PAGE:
We shared three small plates in lieu of larger appetizers – the miniature lobster ‘tacos’ with Old Bay hollandaise, short rib spring rolls, and housemade pickles. Syntactically, my eyes always gravitate toward interpretive dishes that riff off other dishes, it appeals to my meta aesthetics and inability to let go of my childhood whimsy. Luckily, this trend is rampant in modern cuisine, and even luckier, the lobster ‘tacos’ actually were tacos, served in petite hard taco shells made of spring roll dough, brimming with large, tender chunks of lobster. The egginess of the hollandaise disappeared amidst the bolder spices, the Old Bay reigned supreme. Three was an unwieldy number, and a contentious battle followed between the Bedfellow and I for the last bite.
The bite-sized spring rolls were devils in disguise, the crispy outer shells yielding to savory, succulent pieces of short rib, but they were elevated to a new level of appetizer elation with the au jus on the side, silky and deep with a slow-roasted flavor that we dipped the rolls, bread, tacos, and sneakily, our fingers in before we’d had enough.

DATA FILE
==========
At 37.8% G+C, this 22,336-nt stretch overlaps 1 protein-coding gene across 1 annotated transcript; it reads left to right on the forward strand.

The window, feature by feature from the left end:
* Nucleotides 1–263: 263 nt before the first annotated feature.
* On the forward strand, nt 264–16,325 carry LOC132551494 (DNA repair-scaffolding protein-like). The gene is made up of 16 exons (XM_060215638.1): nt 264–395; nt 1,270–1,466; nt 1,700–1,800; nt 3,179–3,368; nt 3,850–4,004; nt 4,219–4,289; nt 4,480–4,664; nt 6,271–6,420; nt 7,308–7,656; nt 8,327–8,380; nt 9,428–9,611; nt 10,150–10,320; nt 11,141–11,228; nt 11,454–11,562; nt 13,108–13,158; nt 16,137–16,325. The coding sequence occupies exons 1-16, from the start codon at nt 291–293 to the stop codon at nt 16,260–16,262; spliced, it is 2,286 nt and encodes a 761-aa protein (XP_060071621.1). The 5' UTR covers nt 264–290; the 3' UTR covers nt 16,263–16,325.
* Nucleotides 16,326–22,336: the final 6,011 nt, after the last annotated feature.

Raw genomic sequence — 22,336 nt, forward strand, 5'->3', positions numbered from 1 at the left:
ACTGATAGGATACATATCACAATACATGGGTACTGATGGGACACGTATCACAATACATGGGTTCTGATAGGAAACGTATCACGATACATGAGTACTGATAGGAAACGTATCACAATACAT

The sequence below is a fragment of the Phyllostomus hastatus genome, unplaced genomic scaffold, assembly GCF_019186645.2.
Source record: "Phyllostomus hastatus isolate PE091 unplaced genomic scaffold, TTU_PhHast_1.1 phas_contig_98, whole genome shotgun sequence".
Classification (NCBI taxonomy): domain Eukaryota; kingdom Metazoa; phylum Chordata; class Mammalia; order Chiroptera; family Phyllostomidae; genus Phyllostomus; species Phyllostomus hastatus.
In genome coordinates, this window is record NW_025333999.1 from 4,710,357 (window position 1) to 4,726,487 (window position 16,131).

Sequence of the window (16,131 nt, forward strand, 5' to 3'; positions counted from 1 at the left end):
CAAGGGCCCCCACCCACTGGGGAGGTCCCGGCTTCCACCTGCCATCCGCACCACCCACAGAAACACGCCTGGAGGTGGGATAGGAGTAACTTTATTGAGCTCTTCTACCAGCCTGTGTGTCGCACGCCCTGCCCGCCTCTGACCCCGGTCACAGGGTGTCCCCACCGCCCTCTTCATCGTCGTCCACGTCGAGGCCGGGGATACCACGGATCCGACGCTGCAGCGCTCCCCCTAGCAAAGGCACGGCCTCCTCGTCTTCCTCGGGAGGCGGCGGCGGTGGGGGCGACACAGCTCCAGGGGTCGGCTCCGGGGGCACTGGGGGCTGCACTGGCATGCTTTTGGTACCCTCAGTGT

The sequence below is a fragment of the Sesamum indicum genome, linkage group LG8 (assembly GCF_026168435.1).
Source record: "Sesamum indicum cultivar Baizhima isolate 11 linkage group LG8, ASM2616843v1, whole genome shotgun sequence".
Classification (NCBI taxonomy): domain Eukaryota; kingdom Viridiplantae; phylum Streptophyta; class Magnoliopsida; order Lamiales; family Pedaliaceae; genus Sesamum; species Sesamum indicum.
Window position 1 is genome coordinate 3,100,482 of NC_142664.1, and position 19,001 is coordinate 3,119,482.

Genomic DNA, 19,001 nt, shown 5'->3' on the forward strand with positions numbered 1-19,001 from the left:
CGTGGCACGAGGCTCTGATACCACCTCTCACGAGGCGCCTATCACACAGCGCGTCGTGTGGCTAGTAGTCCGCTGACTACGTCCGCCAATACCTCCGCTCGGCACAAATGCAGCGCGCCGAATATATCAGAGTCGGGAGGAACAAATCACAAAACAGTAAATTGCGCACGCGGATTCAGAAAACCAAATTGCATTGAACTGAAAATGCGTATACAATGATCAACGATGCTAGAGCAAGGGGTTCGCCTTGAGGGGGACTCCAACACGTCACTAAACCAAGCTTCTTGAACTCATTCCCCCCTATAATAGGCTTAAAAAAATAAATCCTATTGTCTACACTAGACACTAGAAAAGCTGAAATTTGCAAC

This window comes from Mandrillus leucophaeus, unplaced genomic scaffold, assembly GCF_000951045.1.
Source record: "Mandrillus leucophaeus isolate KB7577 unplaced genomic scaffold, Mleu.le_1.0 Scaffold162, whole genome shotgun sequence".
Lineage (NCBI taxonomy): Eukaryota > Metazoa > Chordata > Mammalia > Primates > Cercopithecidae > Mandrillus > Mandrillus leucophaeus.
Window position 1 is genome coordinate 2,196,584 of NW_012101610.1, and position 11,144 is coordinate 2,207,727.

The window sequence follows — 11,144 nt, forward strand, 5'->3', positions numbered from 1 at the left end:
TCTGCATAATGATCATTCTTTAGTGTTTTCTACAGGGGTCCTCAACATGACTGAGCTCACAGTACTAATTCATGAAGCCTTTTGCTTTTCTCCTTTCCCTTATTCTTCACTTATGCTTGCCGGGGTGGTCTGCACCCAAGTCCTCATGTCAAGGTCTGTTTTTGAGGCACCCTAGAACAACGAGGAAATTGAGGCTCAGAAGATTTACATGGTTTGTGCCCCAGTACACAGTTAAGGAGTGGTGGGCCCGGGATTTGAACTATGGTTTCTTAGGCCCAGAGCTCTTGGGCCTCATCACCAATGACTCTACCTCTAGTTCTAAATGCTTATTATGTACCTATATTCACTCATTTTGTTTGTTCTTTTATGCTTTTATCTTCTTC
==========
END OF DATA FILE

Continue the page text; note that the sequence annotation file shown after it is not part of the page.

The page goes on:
Our final plate, the housemade pickles, were surprisingly varied in color and variety. I was expecting something of the bread and butter variety and received a Crayola-colored selection of snackable vegetables with a pungent, sweet set of flavors. Paired with crisp butter-roasted peanuts, it brought to mind a deconstructed Pad Thai.
The entrée selection sways from tastefully flashy to wriggling, almost uncomfortable levels of excitement – the tuna belly, caviar, heirloom tomato, and foie gras stuffed ribeye had an air of attention-seeking decadence whose description alone could have filled and killed us. It is easier to find satisfaction on the quirkier side of Cherrywood’s menu – the freshly killed, smoked chicken stuffed with eel, though technically apprehensive at times (tougher pieces of fat left on the bone and spines left in some parts of the eel) was robust both in portion and flavor.